Johnathan Chait, writing in the LA Times, makes an argument that I've been trying to make here in bits and pieces:
A few weeks ago, a pair of studies found that Democrats vastly outnumbered Republicans among professors at leading universities. Conservatives gleefully seized upon this to once again flagellate academia for its liberal bias.Chait then goes on to speculate about possible causes. Most of his column is quite good but I have one small quibble. Chait proposes a possible explanation:
Am I the only person who fails to understand why conservatives see this finding as vindication? After all, these studies show that some of the best-educated, most-informed people in the country overwhelmingly reject the GOP. Why is this seen as an indictment of academia, rather than as an indictment of the Republican Party?
Conservatives have a ready answer. The only reason faculties lean so far to the left is that deans, administrators and entire university cultures systematically discriminate against conservatives.
They don't, however, have much evidence to back this up. Mostly, they assume that the leftward tilt is prima facie evidence of anti-conservative discrimination. (Yet, when liberals hold up minority underrepresentation at some institutions as proof of discrimination, conservatives are justifiably skeptical.)
Conservative pundit George Will recently tied the dearth of conservative professors to the quasi-Marxist outlook in African American studies, women's studies and cultural studies... this no doubt makes things hard on prospective conservative academics, not to mention mainstream liberal ones...
...but the rise of fashionable left-wing scholarship can be blamed for only a tiny part of the GOP's problem. The studies showing that academics prefer Democrats to Republicans also show that this preference holds in hard sciences as well as social sciences. Are we to believe that higher education has fallen prey to trendy multiculturalist engineering, or that physics departments everywhere suppress conservative quantum theorists?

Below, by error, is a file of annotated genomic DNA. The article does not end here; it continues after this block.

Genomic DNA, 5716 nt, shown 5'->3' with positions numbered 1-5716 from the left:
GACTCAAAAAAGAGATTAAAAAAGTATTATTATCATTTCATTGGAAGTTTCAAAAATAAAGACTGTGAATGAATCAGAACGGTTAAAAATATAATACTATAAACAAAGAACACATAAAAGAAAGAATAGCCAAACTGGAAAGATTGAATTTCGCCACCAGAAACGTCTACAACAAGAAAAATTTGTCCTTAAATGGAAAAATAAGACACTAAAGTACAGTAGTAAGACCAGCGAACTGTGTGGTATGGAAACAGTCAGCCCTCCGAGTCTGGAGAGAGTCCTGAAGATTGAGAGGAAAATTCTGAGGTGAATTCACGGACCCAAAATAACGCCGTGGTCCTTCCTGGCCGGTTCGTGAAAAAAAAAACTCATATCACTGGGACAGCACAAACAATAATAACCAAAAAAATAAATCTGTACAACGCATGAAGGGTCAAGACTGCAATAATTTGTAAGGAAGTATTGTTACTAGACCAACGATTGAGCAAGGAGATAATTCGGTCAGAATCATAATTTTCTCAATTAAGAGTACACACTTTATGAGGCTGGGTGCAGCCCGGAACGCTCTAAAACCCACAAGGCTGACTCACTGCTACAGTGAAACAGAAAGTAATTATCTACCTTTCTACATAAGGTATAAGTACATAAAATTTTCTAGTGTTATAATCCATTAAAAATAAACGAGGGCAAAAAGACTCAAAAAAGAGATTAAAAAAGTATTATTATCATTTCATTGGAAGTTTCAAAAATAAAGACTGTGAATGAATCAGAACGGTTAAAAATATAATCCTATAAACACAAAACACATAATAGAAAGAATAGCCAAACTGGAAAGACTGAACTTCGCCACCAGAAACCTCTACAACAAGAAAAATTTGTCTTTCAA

Republicans don't particularly want to be professors. To go into academia — a highly competitive field that does not offer great riches — you have to believe that living the life of the mind is more valuable than making a Wall Street salary. On most issues that offer a choice between having more money in your pocket and having something else — a cleaner environment, universal health insurance, etc. — conservatives tend to prefer the money and liberals tend to prefer the something else. It's not so surprising that the same thinking would extend to career choices.Generally speaking, tenured jobs at top universities (Caltech, Stanford, MIT) in science/engineering are far better than private sector jobs by any criterion, including money. That these universities show the same leftward tilt disproves the "private sector as a giant vaccum that sucks out all the conservatives" argument.
Also: the high-tech enclaves in the U.S., e.g Silicon Valley, Austin, TX, Route 128 in MA, are the most reliably Democratic areas of the country, giving lie to the notion that private industry engineers and scientists are significantly less likely to be Democrats.
Update: Rich at Beef Always Wins provides a critique. See the comments below for my response.